Commonly Confused Homonyms
Homonyms are words that sound the same but are spelled differently, and of course, have different meanings. When I was doing research for this post, I pulled up sites for proofreading services to see what they thought were the most often confused homonyms. After reading a few I realized that I already KNEW the words that were the easiest to confuse—they’re the ones I’d been tripping over my whole life. As an ESL student, you may have a slightly longer list that includes things like here/hear, or to/two/too, but I say let’s slay some dragons first!
Homonyms That Can Easily Trip You Up
Affect / Effect
The word effect is most often a noun that means, the result of a change.
There will be side effects with that medication.
It can be used as a verb that means, the way of bringing about a change.
The prisoner effected his escape by tunneling to freedom.
The word affect is most often a verb that means, to produce a change in something or someway.
Global warming affects every nation.
It can be used as a noun that means, an emotion, feeling, or emotional response.
His affect was very flat, I couldn’t tell what he was thinking.
Accept / Except
The word accept is a verb that means, to receive something, to hold something as true, or to answer yes.
She accepted the award for citizenship from her classmates.
I accept your invitation to dinner.
The word except is usually a preposition that means, excluding, apart from, or not including.
Your payment covers all costs except taxes.
Sometimes except is used as a conjunction that means, if not for the fact, or but.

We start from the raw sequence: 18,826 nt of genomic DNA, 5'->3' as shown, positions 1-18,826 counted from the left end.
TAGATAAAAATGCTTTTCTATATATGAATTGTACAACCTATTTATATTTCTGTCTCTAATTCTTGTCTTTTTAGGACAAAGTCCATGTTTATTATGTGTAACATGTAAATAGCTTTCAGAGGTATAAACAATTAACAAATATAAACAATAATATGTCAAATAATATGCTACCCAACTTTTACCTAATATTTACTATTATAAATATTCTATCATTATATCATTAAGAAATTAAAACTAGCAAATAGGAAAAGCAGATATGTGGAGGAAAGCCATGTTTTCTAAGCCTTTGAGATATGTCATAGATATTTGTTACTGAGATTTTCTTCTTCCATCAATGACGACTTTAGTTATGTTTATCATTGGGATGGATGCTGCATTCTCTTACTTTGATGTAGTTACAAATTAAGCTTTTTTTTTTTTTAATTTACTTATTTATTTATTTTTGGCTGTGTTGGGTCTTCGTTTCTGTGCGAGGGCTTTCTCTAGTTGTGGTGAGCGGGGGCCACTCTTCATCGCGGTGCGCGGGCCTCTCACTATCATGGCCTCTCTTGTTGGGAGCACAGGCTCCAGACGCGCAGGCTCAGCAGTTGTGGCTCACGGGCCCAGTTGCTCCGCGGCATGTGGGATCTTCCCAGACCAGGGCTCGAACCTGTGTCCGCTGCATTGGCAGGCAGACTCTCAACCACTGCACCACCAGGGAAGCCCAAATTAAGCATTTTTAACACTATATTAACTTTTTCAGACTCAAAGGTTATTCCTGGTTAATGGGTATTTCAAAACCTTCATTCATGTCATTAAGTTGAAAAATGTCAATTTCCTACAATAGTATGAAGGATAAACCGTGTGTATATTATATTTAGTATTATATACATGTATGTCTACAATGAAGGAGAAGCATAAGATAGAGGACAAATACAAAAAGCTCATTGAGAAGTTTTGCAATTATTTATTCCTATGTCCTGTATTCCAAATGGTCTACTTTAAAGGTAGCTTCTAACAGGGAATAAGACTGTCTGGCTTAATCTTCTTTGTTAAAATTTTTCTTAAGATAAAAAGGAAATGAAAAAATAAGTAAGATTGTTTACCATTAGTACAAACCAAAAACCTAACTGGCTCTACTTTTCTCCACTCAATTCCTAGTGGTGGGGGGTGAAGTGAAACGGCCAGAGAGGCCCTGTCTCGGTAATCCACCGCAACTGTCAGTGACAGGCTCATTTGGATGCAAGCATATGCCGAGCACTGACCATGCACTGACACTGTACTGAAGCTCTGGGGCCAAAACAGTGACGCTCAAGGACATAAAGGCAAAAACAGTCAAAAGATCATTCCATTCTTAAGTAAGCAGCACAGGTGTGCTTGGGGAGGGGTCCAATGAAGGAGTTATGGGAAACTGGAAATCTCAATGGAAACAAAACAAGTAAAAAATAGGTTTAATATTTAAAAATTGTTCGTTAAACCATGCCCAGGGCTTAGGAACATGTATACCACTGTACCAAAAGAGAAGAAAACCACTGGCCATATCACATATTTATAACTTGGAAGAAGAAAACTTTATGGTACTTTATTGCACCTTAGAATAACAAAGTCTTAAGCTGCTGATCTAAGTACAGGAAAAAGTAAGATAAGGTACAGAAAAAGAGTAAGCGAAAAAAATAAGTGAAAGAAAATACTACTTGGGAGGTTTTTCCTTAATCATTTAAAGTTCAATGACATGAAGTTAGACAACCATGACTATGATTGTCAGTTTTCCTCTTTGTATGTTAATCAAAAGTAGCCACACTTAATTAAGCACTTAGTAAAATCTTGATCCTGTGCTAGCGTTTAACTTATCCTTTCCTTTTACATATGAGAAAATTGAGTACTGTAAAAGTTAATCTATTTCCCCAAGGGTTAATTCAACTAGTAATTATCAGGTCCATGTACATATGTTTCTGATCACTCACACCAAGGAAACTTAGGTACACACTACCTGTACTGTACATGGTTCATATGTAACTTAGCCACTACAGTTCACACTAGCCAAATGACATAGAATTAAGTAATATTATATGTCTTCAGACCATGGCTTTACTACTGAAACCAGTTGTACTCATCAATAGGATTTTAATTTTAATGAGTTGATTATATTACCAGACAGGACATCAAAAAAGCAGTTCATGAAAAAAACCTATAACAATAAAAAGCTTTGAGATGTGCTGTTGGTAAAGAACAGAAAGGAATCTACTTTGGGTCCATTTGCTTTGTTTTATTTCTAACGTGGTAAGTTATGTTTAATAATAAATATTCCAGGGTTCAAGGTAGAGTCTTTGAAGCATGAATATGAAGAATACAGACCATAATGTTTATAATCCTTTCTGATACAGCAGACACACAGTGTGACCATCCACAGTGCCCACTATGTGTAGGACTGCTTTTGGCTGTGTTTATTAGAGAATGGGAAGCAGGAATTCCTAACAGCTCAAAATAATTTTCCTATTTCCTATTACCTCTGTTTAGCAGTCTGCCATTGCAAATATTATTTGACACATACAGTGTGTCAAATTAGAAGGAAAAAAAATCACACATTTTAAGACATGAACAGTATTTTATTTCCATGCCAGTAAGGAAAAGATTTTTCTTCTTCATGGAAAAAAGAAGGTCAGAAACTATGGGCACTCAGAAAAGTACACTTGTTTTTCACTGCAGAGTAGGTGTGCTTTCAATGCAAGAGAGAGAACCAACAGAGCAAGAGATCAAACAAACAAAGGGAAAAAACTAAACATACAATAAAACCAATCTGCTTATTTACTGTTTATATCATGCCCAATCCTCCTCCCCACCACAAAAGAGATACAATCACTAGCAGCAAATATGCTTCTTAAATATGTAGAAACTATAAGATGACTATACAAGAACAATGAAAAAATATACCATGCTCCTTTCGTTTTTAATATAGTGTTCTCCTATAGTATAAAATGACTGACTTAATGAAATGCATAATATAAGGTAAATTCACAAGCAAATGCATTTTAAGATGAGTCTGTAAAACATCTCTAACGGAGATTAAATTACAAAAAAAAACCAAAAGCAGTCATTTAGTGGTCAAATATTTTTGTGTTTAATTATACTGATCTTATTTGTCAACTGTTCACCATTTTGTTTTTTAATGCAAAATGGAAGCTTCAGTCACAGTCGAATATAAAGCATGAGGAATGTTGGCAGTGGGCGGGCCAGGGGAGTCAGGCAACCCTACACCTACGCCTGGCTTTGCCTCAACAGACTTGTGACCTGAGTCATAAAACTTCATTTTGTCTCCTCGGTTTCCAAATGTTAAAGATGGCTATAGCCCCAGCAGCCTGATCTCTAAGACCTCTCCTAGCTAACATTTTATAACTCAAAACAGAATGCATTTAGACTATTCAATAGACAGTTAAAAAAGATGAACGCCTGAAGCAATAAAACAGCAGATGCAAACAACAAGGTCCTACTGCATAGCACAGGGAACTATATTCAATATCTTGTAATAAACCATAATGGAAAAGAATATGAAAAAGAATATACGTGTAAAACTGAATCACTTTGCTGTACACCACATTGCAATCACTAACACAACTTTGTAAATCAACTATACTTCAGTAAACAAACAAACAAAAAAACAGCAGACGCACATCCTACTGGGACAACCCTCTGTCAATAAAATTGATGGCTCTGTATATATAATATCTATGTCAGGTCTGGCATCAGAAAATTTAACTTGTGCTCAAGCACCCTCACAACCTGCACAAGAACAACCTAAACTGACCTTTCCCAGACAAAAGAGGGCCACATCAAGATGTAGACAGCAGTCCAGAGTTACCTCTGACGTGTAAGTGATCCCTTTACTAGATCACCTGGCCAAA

I love swimming except I hate getting wet.
Rarely, the word except is used as a verb that means, to exclude.
You are excepted from punishment, because of prior good behavior.
Advice / Advise
The word advice is a noun that means, guidance or recommendations.
I’m so happy I took your advice about my class schedule.
In business and law advice is a noun that means, a formal record of agreements or transactions.
Signatory advices were forwarded to all interested parties.
The word advise is a verb that means, to provide information formally or officially, to tell someone what you think they should do in a situation, or the guidance of an expert.
The police are advising all people to remain indoors this evening.
I advise caution while you use that table saw.
The World Health Organization advises pregnant women to be especially cautious of mosquito bites due to West Nile Virus.
These are just 3 of the most often confused homonyms, there are lots more—unfortunately. As a matter of fact, check out the grammar mistakes post for the homonym trio, dreaded by ESL students everywhere, of they’re / their / there.